Public health emergencies can create a massive strain on state, tribal, and local health department resources, and often emergency response personnel are in short supply. Under section 201 of the Pandemic and All-Hazards Preparedness Reauthorization Act of 2013 (PAHPRA), health departments will be able to temporarily reassign federally funded personnel stationed in their departments to respond to a public health emergency. The assistant secretary for preparedness and response released proposed guidance for the voluntary temporary reassignment of state and local personnel during a public health emergency and is accepting comments until December 17, 2013.
How will the voluntary temporary reassignment work?
Section 201 of PAHPRA requires the following before federally funded health department personnel are temporarily reassigned for emergency response purposes:
If the secretary grants the request for temporary reassignment, all potentially affected personnel must have the opportunity to volunteer for reassignment and may not be forced to agree to a temporary reassignment.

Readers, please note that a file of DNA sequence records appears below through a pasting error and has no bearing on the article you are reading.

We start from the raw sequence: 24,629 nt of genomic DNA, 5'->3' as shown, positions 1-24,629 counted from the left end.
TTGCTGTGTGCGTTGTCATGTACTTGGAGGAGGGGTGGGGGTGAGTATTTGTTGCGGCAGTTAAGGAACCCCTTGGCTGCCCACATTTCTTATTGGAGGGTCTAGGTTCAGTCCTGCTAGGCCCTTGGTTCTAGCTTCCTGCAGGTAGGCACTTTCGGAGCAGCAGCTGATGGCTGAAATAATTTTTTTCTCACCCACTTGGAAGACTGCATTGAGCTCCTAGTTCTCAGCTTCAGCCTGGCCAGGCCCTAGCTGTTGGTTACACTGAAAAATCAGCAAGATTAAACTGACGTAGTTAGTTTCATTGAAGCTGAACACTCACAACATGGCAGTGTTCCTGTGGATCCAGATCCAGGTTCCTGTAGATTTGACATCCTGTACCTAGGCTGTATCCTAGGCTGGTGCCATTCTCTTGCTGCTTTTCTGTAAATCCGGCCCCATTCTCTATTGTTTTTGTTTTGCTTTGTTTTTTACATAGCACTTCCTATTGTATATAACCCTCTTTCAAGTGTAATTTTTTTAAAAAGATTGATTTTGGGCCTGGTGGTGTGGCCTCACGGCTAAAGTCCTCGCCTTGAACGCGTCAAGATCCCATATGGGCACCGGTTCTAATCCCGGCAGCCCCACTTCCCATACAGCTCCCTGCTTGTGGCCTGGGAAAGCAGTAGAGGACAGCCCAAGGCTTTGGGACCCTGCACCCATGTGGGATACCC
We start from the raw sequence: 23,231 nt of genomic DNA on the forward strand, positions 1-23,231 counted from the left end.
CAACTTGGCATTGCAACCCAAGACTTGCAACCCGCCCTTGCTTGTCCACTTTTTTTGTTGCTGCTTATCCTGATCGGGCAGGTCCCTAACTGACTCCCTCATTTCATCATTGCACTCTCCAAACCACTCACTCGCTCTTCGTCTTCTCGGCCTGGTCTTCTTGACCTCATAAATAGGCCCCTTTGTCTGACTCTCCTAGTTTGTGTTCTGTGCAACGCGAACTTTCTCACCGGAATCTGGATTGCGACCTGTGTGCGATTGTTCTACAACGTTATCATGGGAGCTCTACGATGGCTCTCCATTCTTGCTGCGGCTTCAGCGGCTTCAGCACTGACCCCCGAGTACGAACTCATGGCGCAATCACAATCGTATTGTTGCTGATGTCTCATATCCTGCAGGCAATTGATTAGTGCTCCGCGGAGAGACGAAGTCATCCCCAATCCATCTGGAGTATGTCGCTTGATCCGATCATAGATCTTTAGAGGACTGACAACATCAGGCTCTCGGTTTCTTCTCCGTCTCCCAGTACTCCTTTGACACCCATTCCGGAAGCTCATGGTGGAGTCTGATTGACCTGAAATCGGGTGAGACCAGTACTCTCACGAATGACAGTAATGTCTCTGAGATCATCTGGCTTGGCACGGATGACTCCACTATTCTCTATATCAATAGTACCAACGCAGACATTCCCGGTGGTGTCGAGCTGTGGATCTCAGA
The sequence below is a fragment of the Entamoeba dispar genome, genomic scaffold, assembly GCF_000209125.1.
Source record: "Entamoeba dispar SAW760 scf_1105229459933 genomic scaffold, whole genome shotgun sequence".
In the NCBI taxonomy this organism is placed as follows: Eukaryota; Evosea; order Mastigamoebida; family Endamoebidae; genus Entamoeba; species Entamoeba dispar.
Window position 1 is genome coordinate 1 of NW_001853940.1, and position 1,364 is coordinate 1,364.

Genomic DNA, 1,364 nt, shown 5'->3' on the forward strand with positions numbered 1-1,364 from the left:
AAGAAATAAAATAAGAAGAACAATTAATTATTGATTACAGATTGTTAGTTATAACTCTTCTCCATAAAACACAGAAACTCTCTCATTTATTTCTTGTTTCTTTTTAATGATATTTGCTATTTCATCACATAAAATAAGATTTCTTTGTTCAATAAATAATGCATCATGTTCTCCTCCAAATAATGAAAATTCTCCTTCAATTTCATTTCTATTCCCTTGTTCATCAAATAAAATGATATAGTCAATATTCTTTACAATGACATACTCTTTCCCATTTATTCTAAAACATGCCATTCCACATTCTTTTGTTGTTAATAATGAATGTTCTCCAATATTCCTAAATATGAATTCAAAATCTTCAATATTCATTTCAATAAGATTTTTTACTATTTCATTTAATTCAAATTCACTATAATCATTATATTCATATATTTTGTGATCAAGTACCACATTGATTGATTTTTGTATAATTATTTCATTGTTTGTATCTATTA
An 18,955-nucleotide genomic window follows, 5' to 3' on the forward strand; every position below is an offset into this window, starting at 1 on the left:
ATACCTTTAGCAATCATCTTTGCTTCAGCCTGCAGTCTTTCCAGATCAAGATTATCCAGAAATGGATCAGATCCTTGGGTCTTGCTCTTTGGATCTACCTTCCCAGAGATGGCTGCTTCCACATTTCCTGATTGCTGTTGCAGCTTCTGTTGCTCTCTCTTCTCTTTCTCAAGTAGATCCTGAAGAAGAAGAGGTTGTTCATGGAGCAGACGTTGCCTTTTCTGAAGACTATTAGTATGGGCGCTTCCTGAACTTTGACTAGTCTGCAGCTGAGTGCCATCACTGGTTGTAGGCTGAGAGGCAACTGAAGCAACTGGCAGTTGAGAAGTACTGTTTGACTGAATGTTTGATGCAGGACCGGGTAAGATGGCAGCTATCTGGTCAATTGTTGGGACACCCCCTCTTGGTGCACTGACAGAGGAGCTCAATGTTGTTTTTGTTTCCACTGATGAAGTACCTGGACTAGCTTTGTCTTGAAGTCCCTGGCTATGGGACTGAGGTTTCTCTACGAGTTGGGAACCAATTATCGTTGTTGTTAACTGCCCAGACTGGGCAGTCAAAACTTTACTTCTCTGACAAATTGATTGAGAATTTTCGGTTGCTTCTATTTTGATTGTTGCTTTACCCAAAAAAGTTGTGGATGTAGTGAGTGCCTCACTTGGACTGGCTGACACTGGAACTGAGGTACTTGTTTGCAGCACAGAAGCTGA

When does the temporary reassignment end?
The voluntary temporary reassignment ends when the secretary determines that a public health emergency no longer exists, or thirty days after the request was approved, whichever occurs first. However, the governor or tribal leader may request an extension.
Proposed guidance has been released and comments will be received until December 17, 2013.
For more information, to view the guidance, and to submit comments, visit Guidance for Temporary Reassignment of State and Local Personnel during a Public Health Emergency.
This guest blog post was prepared by Gregory Sunshine, J.D., an Oak Ridge Institute for Science and Education legal fellow at the Centers for Disease Control and Prevention’s Public Health Law Program. PHLP provides technical assistance and public health law resources to advance the use of law as a public health tool. PHLP cannot provide legal advice on any issue and cannot represent any individual or entity in any matter. PHLP recommends seeking the advice of an attorney or other qualified professional with questions regarding the application of law to a specific circumstance.
The Network for Public Health Law provides information and technical assistance on issues related to public health. The legal information and assistance provided in this document does not constitute legal advice or legal representation. For legal advice, readers should consult a lawyer in their state. The views expressed in this post do not represent those of the Robert Wood Johnson Foundation.
View this resource for more information about PAHPRA.